Stick to goals using mindfulness: be more consistent
Estimated reading time: 5 minutes
Do you set goals and then ditch them after a few days? Lack of follow-through is so frustrating. Yet it’s so common. Well, don’t worry. Learn to be more consistent and stick to goals using mindfulness.
Can you relate to the following stories?
Four people commit to change
Four people, who’ve each struggled with a behaviour they don’t like, decide to change. They’ve all taken months to get to this point. They’ve had to overcome some unhelpful beliefs about goal setting, and memories of unsuccessful attempts in the past.
Jason wants to start eating healthily.
Bill wants to learn basic accounting skills.
Kate wants to stop snapping at her partner.
Marie wants to learn to be assertive.
1 They begin with the best of intentions:
They learn about SMART goals.
Bill enrols in an evening course, and sets up a work area at home.
Kate reads about anger management.
Marie finds a book on assertiveness in her local library.
Jason buys more vegetables, nuts and fruits, and finds healthy recipes.
2 Each blocks out time for their goal
They begin each day with their goal as high priority. They’ve each identified this goal as important to them. They tell other people in their life what they want to achieve.
3 Yet, each gets derailed
All those intentions vanish as daily hassles sap their energy. They find it almost impossible to be more consistent with their efforts. Without quite knowing how:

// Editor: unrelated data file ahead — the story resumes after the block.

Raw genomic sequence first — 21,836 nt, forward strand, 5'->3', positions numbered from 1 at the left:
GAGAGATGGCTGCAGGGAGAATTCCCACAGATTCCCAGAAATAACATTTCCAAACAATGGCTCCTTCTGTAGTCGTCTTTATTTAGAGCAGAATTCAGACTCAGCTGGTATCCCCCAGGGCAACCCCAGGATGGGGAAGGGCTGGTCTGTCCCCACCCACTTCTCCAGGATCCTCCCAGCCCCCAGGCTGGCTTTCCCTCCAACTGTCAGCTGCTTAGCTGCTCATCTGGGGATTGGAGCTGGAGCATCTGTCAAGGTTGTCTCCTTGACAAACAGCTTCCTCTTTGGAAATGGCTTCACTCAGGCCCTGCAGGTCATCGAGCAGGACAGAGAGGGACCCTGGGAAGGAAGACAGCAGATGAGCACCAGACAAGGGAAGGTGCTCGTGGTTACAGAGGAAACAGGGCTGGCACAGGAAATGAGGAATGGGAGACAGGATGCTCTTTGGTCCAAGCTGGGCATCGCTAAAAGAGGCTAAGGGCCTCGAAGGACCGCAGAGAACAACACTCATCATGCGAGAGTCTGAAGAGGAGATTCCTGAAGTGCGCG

Bill skips his first assignment.
Kate screams at her partner twice in a day.
Marie stops reading after chapter one.
And Jason orders junk food deliveries three times this week.
4 Each feels disappointed in themselves
They feel they’re wasting another chance to change. They just can’t seem to be consistent in their efforts to reach their goals.
5 They decide to start again tomorrow
But the same thing keeps happening. Somehow their plans get sabotaged. They continue the very habits they want to stop. And they never really start the new, more helpful habits. Unfortunately none of them knows how to use mindfulness to stick to goals. And for Bill, his poor sleep habits are also making it much harder to stick to his goals.
Do you relate to these stories?
Do you know the feeling of being doomed to repeat the same old behaviours forever?
You feel powerless to change. You feel hopeless and even a bit stupid. Then you start thinking you may as well give up.
Nothing works, not for you. Other people seem to manage, but you’re different. You’ve got some fatal flaw. You don’t know how to be more consistent.
That cloud of defeat descends
You tell yourself: It’s too hard to change. This is the way you are. This is the way you’ve always been, and always will be. This is just you.
You’ve probably all got your own version of these thoughts. You’ve been over them hundreds of times. They’re your default mode of thinking when anything goes wrong.
Every time you think you’ve “failed.”
Who needs anyone else to tell you how bad you are? You‘re doing a great hatchet job all on your own.
But what if you don’t have to think this?
What if that self-talk wasn’t true? What if you didn’t have to take any notice of it? What if you could learn to be more consistent?